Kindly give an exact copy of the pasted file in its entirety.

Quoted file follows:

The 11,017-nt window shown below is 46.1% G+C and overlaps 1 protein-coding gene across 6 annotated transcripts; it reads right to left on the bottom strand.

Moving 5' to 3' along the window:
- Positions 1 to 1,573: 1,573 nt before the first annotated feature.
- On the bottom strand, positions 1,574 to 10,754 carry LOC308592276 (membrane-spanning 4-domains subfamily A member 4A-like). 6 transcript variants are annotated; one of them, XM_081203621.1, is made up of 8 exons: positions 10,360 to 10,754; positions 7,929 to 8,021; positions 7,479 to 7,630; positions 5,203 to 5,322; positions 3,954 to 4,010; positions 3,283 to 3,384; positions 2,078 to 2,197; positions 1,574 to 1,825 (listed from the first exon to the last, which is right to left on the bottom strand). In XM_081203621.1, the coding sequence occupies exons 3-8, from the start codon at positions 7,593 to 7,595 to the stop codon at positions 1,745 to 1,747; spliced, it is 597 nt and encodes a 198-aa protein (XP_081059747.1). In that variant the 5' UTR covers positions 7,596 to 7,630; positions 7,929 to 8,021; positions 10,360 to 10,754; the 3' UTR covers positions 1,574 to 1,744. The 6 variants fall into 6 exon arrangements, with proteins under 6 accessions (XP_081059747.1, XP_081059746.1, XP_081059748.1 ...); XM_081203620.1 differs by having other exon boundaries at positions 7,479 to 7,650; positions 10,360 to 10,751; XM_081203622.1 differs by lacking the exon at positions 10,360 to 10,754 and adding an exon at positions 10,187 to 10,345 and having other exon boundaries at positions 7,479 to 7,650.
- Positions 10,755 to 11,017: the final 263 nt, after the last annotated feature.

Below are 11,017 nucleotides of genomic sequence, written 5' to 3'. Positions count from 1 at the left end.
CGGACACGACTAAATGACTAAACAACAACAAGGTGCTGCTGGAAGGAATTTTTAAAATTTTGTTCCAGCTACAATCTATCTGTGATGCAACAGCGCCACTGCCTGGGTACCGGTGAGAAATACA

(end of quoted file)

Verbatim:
The 11,017-nt window shown below is 46.1% G+C and overlaps 1 protein-coding gene across 6 annotated transcripts; it reads right to left on the bottom strand.

Moving 5' to 3' along the window:
- Positions 1 to 1,573: 1,573 nt before the first annotated feature.
- On the bottom strand, positions 1,574 to 10,754 carry LOC308592276 (membrane-spanning 4-domains subfamily A member 4A-like). 6 transcript variants are annotated; one of them, XM_081203621.1, is made up of 8 exons: positions 10,360 to 10,754; positions 7,929 to 8,021; positions 7,479 to 7,630; positions 5,203 to 5,322; positions 3,954 to 4,010; positions 3,283 to 3,384; positions 2,078 to 2,197; positions 1,574 to 1,825 (listed from the first exon to the last, which is right to left on the bottom strand). In XM_081203621.1, the coding sequence occupies exons 3-8, from the start codon at positions 7,593 to 7,595 to the stop codon at positions 1,745 to 1,747; spliced, it is 597 nt and encodes a 198-aa protein (XP_081059747.1). In that variant the 5' UTR covers positions 7,596 to 7,630; positions 7,929 to 8,021; positions 10,360 to 10,754; the 3' UTR covers positions 1,574 to 1,744. The 6 variants fall into 6 exon arrangements, with proteins under 6 accessions (XP_081059747.1, XP_081059746.1, XP_081059748.1 ...); XM_081203620.1 differs by having other exon boundaries at positions 7,479 to 7,650; positions 10,360 to 10,751; XM_081203622.1 differs by lacking the exon at positions 10,360 to 10,754 and adding an exon at positions 10,187 to 10,345 and having other exon boundaries at positions 7,479 to 7,650.
- Positions 10,755 to 11,017: the final 263 nt, after the last annotated feature.

Below are 11,017 nucleotides of genomic sequence, written 5' to 3'. Positions count from 1 at the left end.
CGGACACGACTAAATGACTAAACAACAACAAGGTGCTGCTGGAAGGAATTTTTAAAATTTTGTTCCAGCTACAATCTATCTGTGATGCAACAGCGCCACTGCCTGGGTACCGGTGAGAAATACA